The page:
3 Anax, Hardened in the Forge 4 Fervent Champion 1 Footlight Fiend 2 Grim Initiate 4 Scorch Spitter 4 Tin Street Dodger 3 Torbran, Thane of Red Fell 3 Chandra, Acolyte of Flame 1 Lava Coil 4 Light Up the Stage 3 Heartfire 4 Shock 1 Embercleave 4 Cavalcade of Calamity 4 Castle Embereth 15 Mountain (343) Sideboard 1 Anax, Hardened in the Forge 2 Lava Coil 2 Claim the Firstborn 2 Embereth Shieldbreaker/Battle Display 2 Immolation Shaman 2 The Akroan War 2 Tibalt, Rakish Instigator 2 Unchained Berserker
Careless Celebrant is the kind of card that sees fringe play, as it provides a little sacrifice fodder and a Maximize Velocity (that can’t go face) when it dies. It’ll need some help before it hits.
If not for Maximize Velocity, I’d be a bit higher on this. It doesn’t cost a card from hand to cast, which is nice, but two mana instead of one is a big difference.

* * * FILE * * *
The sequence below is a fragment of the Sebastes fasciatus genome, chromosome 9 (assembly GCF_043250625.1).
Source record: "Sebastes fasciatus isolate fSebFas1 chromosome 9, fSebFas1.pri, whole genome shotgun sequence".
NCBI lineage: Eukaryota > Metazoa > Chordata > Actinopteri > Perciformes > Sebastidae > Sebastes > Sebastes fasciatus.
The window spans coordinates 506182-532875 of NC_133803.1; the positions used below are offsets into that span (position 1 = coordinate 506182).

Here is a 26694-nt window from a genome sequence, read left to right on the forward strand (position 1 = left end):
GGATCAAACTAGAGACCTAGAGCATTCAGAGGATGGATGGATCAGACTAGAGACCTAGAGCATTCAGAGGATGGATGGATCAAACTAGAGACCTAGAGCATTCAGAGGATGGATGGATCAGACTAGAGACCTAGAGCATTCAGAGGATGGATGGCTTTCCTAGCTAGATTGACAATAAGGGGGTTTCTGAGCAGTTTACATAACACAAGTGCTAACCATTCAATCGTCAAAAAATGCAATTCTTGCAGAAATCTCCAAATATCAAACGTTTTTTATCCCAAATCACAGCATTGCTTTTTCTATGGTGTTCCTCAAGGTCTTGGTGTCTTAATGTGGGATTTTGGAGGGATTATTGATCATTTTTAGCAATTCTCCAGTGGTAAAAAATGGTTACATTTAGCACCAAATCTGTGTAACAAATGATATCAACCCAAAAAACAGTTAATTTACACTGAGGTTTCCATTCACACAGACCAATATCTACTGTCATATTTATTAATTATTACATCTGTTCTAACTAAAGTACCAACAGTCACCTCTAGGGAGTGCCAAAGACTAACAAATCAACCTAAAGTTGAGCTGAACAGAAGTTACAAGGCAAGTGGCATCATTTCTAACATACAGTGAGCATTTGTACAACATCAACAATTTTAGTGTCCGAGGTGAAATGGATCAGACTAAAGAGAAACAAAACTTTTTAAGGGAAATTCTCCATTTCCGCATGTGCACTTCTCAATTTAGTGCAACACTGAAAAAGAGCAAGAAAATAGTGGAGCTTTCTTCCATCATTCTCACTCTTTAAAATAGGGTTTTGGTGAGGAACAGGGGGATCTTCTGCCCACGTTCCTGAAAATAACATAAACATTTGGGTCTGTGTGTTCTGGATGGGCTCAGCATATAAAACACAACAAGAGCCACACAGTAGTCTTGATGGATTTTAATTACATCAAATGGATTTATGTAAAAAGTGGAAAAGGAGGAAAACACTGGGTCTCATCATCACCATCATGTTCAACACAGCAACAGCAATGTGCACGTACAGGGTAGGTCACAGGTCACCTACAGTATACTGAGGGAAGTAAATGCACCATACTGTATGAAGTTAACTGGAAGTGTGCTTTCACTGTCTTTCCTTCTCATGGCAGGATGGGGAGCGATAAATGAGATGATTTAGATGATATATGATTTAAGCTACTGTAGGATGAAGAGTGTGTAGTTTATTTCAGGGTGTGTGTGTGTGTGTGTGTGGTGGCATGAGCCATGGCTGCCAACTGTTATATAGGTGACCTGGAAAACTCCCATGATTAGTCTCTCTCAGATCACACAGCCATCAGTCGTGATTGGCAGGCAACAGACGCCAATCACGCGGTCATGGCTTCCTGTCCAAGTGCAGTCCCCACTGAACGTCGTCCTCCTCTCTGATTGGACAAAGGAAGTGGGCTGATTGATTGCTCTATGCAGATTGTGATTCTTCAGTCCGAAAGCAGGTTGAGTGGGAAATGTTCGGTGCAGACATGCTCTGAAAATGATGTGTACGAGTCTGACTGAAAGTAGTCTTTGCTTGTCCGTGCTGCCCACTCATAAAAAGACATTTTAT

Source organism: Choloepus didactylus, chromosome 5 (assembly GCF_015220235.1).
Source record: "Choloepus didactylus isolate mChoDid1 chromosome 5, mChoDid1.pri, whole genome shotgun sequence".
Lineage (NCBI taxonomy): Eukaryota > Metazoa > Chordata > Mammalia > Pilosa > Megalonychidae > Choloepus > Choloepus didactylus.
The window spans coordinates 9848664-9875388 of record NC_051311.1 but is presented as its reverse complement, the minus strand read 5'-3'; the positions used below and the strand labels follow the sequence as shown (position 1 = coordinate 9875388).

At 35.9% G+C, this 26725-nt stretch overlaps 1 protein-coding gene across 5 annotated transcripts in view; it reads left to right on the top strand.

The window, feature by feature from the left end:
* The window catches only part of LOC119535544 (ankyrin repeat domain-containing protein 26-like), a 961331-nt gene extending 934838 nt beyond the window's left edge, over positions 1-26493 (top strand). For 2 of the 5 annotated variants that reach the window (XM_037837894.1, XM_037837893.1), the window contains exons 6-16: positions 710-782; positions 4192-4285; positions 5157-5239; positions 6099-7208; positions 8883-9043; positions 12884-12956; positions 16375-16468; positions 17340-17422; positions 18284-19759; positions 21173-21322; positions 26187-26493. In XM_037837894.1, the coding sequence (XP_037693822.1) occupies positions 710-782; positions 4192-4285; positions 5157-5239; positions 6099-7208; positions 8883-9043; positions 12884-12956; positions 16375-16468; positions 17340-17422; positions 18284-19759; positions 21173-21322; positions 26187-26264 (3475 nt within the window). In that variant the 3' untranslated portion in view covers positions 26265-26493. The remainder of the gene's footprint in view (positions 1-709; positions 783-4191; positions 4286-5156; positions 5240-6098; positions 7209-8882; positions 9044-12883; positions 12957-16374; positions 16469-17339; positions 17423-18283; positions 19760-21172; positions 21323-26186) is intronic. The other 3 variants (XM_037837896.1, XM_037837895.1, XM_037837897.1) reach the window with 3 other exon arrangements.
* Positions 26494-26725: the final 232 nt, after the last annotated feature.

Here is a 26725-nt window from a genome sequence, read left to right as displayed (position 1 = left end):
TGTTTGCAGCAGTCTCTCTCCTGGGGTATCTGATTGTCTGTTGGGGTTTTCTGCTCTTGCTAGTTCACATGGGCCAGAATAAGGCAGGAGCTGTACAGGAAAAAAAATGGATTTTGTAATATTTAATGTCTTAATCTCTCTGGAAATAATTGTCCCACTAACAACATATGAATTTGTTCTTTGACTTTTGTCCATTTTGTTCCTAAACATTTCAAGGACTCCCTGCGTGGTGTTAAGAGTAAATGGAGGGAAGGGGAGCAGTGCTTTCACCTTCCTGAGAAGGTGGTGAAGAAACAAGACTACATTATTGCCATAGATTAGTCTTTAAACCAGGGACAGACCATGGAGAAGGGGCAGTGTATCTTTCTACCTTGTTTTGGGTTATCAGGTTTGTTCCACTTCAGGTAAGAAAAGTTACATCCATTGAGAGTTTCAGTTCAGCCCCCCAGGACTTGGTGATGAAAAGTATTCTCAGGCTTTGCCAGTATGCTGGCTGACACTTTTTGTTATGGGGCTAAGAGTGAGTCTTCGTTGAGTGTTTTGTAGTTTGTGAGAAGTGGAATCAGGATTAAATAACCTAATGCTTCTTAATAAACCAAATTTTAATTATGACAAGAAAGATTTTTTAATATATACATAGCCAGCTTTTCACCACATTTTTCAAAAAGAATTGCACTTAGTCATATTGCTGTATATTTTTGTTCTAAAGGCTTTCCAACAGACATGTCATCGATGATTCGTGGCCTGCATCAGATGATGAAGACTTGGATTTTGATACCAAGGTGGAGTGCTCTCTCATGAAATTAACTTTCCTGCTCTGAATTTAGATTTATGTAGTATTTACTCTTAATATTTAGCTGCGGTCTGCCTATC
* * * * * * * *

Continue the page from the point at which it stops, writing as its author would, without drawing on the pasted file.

Three mana for three damage is slightly inefficient for Constructed, but tacking on Scry 1 and making it instant speed brings this back around to niche playable. If you are lacking burn spells, this can help fill out your deck, and if you end up playing this, it isn’t the end of the world.
I like the idea of Furious Rise as a sideboard card in attrition-based matchups, especially ones where the opponent has a lot of sorcery-speed removal. You can play a big creature, trigger Rise, then even if they kill the creature on their turn you are up a card.
Not going to lie, I would not have pegged Infuriate as a Constructed-playable in most sets, but people seem to be into this one. Red decks just need all the damage they can get, and one mana for three damage is a good ratio.
Having more ways to cheaply kill artifacts (and get value) is never a bad thing, and the Revelers will party anytime artifacts get popular enough.